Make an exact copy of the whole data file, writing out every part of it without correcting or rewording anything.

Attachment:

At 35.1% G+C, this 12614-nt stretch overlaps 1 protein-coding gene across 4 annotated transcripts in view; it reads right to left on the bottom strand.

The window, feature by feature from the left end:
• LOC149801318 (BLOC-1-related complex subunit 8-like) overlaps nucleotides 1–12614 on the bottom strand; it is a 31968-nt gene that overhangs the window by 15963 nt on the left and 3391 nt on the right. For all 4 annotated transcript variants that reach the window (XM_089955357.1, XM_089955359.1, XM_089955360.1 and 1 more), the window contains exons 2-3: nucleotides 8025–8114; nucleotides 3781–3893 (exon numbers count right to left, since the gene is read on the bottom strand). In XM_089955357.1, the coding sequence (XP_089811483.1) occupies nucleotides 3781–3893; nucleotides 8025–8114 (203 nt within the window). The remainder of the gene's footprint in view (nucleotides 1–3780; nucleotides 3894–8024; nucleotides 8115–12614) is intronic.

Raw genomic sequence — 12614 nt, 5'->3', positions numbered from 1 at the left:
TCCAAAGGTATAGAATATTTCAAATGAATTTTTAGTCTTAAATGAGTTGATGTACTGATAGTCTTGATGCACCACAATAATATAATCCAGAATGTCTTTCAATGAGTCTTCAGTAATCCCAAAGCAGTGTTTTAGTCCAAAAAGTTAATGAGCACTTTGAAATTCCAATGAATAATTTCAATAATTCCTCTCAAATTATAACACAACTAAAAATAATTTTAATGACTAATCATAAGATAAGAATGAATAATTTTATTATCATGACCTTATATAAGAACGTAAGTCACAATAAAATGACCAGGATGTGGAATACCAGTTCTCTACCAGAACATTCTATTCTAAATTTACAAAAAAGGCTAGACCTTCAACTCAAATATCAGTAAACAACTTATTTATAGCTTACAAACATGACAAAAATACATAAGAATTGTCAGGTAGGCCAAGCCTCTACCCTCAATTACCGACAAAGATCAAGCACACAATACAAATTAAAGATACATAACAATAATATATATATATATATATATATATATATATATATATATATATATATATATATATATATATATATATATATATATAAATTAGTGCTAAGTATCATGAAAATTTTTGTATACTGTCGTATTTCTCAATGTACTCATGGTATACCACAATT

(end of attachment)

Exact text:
At 35.1% G+C, this 12614-nt stretch overlaps 1 protein-coding gene across 4 annotated transcripts in view; it reads right to left on the bottom strand.

The window, feature by feature from the left end:
• LOC149801318 (BLOC-1-related complex subunit 8-like) overlaps nucleotides 1–12614 on the bottom strand; it is a 31968-nt gene that overhangs the window by 15963 nt on the left and 3391 nt on the right. For all 4 annotated transcript variants that reach the window (XM_089955357.1, XM_089955359.1, XM_089955360.1 and 1 more), the window contains exons 2-3: nucleotides 8025–8114; nucleotides 3781–3893 (exon numbers count right to left, since the gene is read on the bottom strand). In XM_089955357.1, the coding sequence (XP_089811483.1) occupies nucleotides 3781–3893; nucleotides 8025–8114 (203 nt within the window). The remainder of the gene's footprint in view (nucleotides 1–3780; nucleotides 3894–8024; nucleotides 8115–12614) is intronic.

Raw genomic sequence — 12614 nt, 5'->3', positions numbered from 1 at the left:
TCCAAAGGTATAGAATATTTCAAATGAATTTTTAGTCTTAAATGAGTTGATGTACTGATAGTCTTGATGCACCACAATAATATAATCCAGAATGTCTTTCAATGAGTCTTCAGTAATCCCAAAGCAGTGTTTTAGTCCAAAAAGTTAATGAGCACTTTGAAATTCCAATGAATAATTTCAATAATTCCTCTCAAATTATAACACAACTAAAAATAATTTTAATGACTAATCATAAGATAAGAATGAATAATTTTATTATCATGACCTTATATAAGAACGTAAGTCACAATAAAATGACCAGGATGTGGAATACCAGTTCTCTACCAGAACATTCTATTCTAAATTTACAAAAAAGGCTAGACCTTCAACTCAAATATCAGTAAACAACTTATTTATAGCTTACAAACATGACAAAAATACATAAGAATTGTCAGGTAGGCCAAGCCTCTACCCTCAATTACCGACAAAGATCAAGCACACAATACAAATTAAAGATACATAACAATAATATATATATATATATATATATATATATATATATATATATATATATATATATATATATATATATATATATATATAAATTAGTGCTAAGTATCATGAAAATTTTTGTATACTGTCGTATTTCTCAATGTACTCATGGTATACCACAATT